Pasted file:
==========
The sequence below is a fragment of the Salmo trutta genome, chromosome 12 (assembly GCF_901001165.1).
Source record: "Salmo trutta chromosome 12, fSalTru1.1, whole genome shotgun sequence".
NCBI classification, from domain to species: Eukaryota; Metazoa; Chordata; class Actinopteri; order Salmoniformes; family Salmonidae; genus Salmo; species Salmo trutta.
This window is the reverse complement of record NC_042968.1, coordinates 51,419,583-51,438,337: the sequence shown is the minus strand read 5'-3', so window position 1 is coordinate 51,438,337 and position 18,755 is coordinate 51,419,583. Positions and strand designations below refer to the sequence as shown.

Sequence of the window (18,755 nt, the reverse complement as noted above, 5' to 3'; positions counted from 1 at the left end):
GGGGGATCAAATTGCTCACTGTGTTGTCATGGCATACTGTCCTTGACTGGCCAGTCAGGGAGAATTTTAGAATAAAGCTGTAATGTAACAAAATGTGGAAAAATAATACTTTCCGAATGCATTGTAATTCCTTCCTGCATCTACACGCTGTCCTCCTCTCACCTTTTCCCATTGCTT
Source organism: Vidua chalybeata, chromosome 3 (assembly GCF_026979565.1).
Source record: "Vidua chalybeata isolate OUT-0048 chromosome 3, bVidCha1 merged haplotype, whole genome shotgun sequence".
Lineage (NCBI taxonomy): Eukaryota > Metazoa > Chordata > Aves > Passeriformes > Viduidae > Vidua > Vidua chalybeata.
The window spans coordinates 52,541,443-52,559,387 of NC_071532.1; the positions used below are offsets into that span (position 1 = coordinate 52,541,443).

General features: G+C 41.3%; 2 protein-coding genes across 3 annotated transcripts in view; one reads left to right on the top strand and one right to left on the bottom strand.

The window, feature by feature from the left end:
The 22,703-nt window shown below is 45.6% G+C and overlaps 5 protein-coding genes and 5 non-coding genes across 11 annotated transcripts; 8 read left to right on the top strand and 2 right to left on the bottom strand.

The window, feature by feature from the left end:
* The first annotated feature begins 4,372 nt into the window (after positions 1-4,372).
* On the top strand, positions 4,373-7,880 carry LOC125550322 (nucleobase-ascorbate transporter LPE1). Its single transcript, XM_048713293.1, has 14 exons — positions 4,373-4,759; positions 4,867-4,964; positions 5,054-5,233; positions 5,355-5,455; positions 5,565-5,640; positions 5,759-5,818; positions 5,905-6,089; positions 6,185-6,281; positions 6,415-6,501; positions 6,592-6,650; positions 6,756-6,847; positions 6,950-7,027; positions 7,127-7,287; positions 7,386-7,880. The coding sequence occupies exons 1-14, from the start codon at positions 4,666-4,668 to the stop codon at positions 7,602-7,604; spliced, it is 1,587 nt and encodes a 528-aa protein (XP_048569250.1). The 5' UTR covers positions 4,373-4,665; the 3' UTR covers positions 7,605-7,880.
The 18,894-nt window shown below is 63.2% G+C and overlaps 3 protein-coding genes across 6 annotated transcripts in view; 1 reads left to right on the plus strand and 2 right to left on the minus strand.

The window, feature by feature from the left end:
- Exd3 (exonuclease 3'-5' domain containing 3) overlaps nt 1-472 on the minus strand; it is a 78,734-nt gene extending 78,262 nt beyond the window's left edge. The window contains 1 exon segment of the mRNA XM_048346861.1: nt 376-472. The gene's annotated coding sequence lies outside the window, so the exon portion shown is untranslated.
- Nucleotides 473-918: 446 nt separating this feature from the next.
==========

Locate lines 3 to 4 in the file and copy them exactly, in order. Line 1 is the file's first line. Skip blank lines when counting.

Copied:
NCBI classification, from domain to species: Eukaryota; Metazoa; Chordata; class Actinopteri; order Salmoniformes; family Salmonidae; genus Salmo; species Salmo trutta.
This window is the reverse complement of record NC_042968.1, coordinates 51,419,583-51,438,337: the sequence shown is the minus strand read 5'-3', so window position 1 is coordinate 51,438,337 and position 18,755 is coordinate 51,419,583. Positions and strand designations below refer to the sequence as shown.